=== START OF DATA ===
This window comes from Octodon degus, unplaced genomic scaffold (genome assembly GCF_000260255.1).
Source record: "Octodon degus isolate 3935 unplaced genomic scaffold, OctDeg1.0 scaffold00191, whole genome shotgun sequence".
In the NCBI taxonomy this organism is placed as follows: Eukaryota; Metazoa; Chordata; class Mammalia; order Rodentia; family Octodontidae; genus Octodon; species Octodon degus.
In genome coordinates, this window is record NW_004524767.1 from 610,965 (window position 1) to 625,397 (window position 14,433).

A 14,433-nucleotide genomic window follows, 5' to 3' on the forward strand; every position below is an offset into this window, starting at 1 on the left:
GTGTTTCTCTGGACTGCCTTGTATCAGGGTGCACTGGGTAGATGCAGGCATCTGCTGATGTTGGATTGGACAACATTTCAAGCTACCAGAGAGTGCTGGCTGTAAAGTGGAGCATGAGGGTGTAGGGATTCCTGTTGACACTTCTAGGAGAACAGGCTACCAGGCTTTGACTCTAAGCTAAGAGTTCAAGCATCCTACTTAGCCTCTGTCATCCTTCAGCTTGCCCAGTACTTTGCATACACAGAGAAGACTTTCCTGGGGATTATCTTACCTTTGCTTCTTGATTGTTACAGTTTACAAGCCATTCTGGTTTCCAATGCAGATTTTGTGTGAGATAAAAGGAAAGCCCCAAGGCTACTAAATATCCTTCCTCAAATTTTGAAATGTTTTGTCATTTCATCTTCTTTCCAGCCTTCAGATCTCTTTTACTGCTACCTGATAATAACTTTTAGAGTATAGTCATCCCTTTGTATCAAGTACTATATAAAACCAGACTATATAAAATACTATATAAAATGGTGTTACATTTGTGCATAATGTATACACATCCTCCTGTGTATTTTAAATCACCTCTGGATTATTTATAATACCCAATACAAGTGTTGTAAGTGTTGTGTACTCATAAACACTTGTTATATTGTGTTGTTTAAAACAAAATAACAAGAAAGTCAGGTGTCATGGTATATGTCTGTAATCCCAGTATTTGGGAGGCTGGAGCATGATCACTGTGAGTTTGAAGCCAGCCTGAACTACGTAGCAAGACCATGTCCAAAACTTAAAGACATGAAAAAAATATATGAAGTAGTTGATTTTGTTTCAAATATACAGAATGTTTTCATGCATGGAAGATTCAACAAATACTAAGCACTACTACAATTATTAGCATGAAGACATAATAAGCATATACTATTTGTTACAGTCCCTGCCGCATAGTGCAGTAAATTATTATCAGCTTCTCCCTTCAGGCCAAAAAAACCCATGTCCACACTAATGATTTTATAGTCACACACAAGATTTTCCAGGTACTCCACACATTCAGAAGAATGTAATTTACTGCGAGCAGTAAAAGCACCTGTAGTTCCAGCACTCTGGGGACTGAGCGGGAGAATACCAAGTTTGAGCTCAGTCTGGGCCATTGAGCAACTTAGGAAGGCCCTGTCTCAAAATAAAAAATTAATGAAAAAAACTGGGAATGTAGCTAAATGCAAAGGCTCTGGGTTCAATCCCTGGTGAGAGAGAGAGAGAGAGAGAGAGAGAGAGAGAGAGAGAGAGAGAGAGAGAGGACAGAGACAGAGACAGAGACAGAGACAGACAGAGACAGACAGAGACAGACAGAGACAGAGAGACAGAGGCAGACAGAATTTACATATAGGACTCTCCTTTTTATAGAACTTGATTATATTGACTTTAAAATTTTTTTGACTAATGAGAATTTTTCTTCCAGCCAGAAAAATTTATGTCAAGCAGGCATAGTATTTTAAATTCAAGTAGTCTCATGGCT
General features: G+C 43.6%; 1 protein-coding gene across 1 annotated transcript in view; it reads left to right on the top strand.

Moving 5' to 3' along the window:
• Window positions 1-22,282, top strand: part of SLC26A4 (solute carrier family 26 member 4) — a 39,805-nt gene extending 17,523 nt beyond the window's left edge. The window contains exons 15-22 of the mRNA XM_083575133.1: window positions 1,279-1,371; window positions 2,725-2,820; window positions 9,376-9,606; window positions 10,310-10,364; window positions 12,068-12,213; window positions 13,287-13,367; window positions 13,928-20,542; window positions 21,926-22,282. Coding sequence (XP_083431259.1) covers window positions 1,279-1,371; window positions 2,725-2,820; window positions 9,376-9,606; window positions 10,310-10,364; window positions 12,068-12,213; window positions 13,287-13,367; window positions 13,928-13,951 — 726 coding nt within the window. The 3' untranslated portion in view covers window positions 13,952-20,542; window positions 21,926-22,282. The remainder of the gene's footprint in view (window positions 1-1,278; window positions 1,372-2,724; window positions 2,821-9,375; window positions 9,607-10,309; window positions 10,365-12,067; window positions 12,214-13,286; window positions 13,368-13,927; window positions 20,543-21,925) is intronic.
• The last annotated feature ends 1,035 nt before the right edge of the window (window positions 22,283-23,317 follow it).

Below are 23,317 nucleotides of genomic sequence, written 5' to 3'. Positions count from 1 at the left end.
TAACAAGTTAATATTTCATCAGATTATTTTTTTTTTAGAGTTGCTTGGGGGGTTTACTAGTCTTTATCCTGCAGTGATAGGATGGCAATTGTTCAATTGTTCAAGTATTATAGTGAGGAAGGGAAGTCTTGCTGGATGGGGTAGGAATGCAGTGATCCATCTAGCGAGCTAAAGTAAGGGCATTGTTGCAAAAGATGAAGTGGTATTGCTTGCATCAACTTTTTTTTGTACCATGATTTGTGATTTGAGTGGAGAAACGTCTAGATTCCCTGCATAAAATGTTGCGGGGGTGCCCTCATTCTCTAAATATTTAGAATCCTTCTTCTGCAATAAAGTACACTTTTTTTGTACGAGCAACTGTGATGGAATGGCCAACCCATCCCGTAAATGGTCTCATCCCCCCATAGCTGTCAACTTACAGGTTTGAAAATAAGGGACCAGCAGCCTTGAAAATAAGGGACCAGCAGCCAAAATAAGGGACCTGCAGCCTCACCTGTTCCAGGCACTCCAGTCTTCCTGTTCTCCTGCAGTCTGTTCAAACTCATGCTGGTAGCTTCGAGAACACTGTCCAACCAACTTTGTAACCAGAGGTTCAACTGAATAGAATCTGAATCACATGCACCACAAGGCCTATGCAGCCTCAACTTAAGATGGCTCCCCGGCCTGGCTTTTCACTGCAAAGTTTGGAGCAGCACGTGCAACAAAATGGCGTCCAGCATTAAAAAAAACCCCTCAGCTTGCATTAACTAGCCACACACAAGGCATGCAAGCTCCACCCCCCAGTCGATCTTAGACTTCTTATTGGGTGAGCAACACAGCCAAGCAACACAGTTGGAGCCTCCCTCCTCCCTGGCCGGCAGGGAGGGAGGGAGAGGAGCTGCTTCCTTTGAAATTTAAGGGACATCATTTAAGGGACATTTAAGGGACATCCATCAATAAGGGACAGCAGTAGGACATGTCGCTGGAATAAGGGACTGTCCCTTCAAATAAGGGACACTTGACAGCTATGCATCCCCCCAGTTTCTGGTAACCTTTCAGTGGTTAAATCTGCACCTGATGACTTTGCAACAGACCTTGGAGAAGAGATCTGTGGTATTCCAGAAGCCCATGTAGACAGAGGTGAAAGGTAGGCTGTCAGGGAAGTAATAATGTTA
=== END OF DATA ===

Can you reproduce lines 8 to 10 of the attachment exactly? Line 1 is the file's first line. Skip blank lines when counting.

Moving 5' to 3' along the window:
• Window positions 1-22,282, top strand: part of SLC26A4 (solute carrier family 26 member 4) — a 39,805-nt gene extending 17,523 nt beyond the window's left edge. The window contains exons 15-22 of the mRNA XM_083575133.1: window positions 1,279-1,371; window positions 2,725-2,820; window positions 9,376-9,606; window positions 10,310-10,364; window positions 12,068-12,213; window positions 13,287-13,367; window positions 13,928-20,542; window positions 21,926-22,282. Coding sequence (XP_083431259.1) covers window positions 1,279-1,371; window positions 2,725-2,820; window positions 9,376-9,606; window positions 10,310-10,364; window positions 12,068-12,213; window positions 13,287-13,367; window positions 13,928-13,951 — 726 coding nt within the window. The 3' untranslated portion in view covers window positions 13,952-20,542; window positions 21,926-22,282. The remainder of the gene's footprint in view (window positions 1-1,278; window positions 1,372-2,724; window positions 2,821-9,375; window positions 9,607-10,309; window positions 10,365-12,067; window positions 12,214-13,286; window positions 13,368-13,927; window positions 20,543-21,925) is intronic.
• The last annotated feature ends 1,035 nt before the right edge of the window (window positions 22,283-23,317 follow it).